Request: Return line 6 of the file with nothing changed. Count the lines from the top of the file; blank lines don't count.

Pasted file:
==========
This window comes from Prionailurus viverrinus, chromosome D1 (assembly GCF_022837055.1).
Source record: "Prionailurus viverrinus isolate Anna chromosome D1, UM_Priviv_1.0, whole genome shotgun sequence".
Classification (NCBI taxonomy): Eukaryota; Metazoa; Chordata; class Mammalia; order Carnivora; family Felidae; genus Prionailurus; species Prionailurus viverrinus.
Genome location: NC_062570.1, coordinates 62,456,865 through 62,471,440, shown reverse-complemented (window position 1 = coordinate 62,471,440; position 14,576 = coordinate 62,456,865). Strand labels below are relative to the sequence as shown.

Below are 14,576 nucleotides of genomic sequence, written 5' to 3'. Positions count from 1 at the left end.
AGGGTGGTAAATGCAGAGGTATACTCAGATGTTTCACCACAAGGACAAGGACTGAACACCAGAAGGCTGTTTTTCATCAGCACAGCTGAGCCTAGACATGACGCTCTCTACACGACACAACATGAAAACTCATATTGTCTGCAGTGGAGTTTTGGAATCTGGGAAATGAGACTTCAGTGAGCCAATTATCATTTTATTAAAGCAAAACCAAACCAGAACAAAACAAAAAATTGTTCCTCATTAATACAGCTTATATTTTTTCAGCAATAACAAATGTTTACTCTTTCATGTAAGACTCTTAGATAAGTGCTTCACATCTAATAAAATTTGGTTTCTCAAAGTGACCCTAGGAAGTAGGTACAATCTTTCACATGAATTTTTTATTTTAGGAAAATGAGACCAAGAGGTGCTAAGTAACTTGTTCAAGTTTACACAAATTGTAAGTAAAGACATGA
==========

AGGGTGGTAAATGCAGAGGTATACTCAGATGTTTCACCACAAGGACAAGGACTGAACACCAGAAGGCTGTTTTTCATCAGCACAGCTGAGCCTAGACATGACGCTCTCTACACGACACAACATGAAAACTCATATTGTCTGCAGTGGAGTTTTGGAATCTGGGAAATGAGACTTCAGTGAGCCAATTATCATTTTATTAAAGCAAAACCAAACCAGAACAAAACAAAAAATTGTTCCTCATTAATACAGCTTATATTTTTTCAGCAATAACAAATGTTTACTCTTTCATGTAAGACTCTTAGATAAGTGCTTCACATCTAATAAAATTTGGTTTCTCAAAGTGACCCTAGGAAGTAGGTACAATCTTTCACATGAATTTTTTATTTTAGGAAAATGAGACCAAGAGGTGCTAAGTAACTTGTTCAAGTTTACACAAATTGTAAGTAAAGACATGA